A 1973 Nissan Skyline GT-R sold for $176,000 at auction at the recent Monterey Historic Car Week. As the first Kenmeri GT-R sold at auction in the US, it’s a significant milestone. We were fortunate enough to be able to witness the historic moment first hand. Here’s what it’s like to sit in on a high end auction at one of the world’s most expensive automotive events.
All week the GT-R, along with other auction cars, were on display at the Portola Hotel in Monterey, where the RM Sotheby’s auctions take place. Potential bidders were free to scrutinize the car as much as they wanted but it couldn’t be driven. The lot number for the GT-R was 303, meaning it would be the third car (the ones digit) to cross the block on the third night (the hundreds digit) of the week.
In this case, that would make it Saturday. The auction would start at 6:00pm, so we got there a bit early to see the cars staging outside the hotel. The GT-R was behind Lot 302, a Ferrari 308 GTS, and ahead of lot 304, a 1962 Ghia L6.4 Coupe, one of 26 built.
Of course, the Kenmeri GT-R itself was also a limited production vehicle, with 197 street versions built before Nissan had to pull its racing program due to the 1973 oil crisis. Compared to the 2,029 Hakosuka GT-Rs built, it’s exceedingly rare.
We kicked the tires (not literally) of this particular car, KPGC110-000127. The car appeared to be very well documented and has clocked fewer than 23,000 original kilometers. Both the records and the very clean interior appeared to corroborate the odometer’s claim.
According to the documentation, the car was serviced at Sport Corner, the Nissan division that would become NISMO, and bears a service place on the firewall (though not riveted in). The “O/H” next to the engine and transmission indicate that those have been overhauled, and the documentation pins that date at September 1985.
Its second major engine service came in 1998. This time, according to the accompanying records, it was performedat Techical Shop Limited, a GT-R garage overseen by former Nissan Works driver Kenji Tohira.
Tohira was active from the days of the Hakosuka GT-R touring cars, and continued to drive for Nissan in cars such as the Fairlady 240ZR and Group A R32 GT-R. His signature appears on the inside of the hood.
Also under the hood was a period correct sports header. Less appropriate, however, was a newer style aftermarket exhaust that would look at home on a shakotan sled, but doesn’t really seem to jive with a bone stock restoration.
This particular car also boasted a rare factory aircon installation.
Some of the other bits were a bit less than original. In particular, some wiring kludges, non-OEM clamps, a missing fastener on the rocker panel, and a chip on the door.
Perhaps most egregious were the windshield wipers, which looked like cheapo blade replacements that weren’t even the right size for the car. Overall, though, while not a peak specimen, it was an honest presentation with a few issues that would be fairly easy to sort after the correct part is hunted down.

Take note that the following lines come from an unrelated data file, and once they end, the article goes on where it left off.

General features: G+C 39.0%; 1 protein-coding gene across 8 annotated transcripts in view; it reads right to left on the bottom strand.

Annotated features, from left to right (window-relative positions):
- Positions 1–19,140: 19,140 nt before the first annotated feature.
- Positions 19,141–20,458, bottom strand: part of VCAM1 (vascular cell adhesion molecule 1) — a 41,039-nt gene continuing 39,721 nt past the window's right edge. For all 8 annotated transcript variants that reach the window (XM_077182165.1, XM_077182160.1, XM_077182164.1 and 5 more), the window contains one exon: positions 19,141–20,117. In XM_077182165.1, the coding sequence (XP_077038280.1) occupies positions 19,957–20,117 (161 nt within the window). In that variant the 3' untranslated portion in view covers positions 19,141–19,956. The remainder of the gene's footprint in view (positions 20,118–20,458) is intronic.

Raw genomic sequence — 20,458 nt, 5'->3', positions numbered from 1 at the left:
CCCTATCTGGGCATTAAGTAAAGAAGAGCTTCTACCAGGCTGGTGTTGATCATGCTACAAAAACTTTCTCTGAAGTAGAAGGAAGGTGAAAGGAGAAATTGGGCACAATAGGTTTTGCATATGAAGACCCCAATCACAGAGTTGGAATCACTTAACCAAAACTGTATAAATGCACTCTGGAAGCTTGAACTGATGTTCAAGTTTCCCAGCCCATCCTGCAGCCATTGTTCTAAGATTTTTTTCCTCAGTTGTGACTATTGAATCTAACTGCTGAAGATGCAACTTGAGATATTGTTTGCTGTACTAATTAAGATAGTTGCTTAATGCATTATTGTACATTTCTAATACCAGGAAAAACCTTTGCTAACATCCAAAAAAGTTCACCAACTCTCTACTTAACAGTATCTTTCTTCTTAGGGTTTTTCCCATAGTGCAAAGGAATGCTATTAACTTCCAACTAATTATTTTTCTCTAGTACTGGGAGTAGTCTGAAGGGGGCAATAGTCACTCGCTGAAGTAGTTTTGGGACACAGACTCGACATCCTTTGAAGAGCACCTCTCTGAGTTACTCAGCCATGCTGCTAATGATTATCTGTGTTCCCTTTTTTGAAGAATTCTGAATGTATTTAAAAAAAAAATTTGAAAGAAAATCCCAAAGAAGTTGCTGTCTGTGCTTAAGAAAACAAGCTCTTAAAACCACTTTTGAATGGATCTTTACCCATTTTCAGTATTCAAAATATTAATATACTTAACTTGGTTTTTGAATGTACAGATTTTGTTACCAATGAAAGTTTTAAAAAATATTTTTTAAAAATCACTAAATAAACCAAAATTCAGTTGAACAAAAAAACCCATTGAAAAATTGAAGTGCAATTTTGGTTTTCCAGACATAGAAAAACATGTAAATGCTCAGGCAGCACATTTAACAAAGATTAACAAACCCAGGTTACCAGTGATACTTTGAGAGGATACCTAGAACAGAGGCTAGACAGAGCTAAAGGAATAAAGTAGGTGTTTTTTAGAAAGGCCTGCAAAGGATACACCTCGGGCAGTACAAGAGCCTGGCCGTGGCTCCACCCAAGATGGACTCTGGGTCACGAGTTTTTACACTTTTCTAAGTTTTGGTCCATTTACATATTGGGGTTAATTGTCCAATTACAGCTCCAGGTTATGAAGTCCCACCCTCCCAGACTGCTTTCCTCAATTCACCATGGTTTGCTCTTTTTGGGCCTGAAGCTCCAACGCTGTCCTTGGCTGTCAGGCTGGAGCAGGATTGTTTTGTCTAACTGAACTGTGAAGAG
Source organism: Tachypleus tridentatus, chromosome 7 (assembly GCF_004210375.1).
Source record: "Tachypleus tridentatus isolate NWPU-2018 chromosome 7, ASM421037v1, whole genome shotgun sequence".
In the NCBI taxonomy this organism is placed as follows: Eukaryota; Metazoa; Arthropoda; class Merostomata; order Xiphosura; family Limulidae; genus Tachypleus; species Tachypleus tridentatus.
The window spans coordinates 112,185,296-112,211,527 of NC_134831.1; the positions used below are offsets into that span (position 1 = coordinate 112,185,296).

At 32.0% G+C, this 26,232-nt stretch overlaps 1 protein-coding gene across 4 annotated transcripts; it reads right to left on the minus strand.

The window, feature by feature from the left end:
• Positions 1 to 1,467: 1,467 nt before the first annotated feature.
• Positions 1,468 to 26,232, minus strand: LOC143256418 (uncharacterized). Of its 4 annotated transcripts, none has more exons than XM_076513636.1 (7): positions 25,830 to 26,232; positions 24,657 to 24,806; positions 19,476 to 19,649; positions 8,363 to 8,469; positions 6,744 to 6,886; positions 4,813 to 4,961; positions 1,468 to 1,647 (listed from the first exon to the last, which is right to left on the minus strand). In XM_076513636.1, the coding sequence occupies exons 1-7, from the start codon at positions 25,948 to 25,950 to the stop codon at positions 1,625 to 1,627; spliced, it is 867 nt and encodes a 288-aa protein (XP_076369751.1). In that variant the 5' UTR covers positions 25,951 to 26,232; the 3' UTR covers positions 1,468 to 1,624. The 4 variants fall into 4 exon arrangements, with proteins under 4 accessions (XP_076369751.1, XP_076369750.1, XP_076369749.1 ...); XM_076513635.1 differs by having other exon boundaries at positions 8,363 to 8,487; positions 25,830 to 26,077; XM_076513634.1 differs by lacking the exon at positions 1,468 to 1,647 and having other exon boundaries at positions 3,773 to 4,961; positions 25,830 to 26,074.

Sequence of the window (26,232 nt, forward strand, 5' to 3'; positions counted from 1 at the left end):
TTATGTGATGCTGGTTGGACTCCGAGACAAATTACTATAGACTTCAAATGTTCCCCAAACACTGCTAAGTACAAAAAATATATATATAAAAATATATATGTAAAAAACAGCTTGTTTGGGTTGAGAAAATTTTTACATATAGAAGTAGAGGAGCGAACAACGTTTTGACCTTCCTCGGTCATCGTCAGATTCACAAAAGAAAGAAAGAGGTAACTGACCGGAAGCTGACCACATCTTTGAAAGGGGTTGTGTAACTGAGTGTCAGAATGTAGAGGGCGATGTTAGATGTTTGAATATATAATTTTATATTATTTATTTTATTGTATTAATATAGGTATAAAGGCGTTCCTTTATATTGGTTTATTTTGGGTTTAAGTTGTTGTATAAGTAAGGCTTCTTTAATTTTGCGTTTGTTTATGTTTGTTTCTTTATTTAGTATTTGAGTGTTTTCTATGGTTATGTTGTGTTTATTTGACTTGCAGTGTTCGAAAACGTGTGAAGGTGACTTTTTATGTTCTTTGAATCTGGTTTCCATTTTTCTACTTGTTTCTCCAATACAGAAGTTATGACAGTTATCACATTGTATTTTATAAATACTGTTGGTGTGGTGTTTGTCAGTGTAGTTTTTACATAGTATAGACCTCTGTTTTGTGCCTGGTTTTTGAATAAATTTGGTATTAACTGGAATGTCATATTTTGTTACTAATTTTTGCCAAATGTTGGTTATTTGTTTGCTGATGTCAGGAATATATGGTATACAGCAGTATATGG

Finally, a loudspeaker announcement asked everyone to take their seats. The doors to the block opened up, and as it happens lot 301 was for a 1968 Toyota Land Cruiser.
While we didn’t spend much time poring over the FJ40, it appeared to be a well done restoration using plenty of NOS parts and fasteners. It was a coveted black plate California car too, but when the gavel dropped it was sold for only $65,000, or $71,500 including the 10 percent on commission and fees.
This was surely a disappointment to the owner, as well restored Land Cruisers regularly go for at least $80,000-$100,000. This was an early 1968 model too, but as we learned last year, the first lot is quite possibly the worst of the night, as most bidders haven’t even yet ordered their cocktails. It also didn’t help that there were at least eight or nine other first-gen Land Cruisers for auction in Monterey that weekend.
The Ferrari was next, and then it was time for the Kenmeri. Click the video above to see what it’s like to be in a room full of people who collect real cars as if they’re Hot Wheels as they bid a Skyline up to $160,000.
That’s $176,000 out the door. While that seems low compared to the $242,000 fetched by the Hakosuka GT-R last year (which was in worse condition) and the $253,000 of the Fairlady Z432 in March, there are a few factors to be considered.
First, the Hakosuka and Z are the more iconic cars. The Hako, while in worse condition, was the inaugural GT-R auctioned in the US. Second, the Kenmeri suffers a bit in the performance department thanks to its weight, and while most owners will never drive it in a way where that matters, bragging rights do affect prices. And lastly, but perhaps most importantly, it was never officially raced.
Overall, it was a fair price for a rare car of its condition. When it becomes even more well-known exactly how difficult these are to find relative to the Hakosuka GT-R, the value will only increase.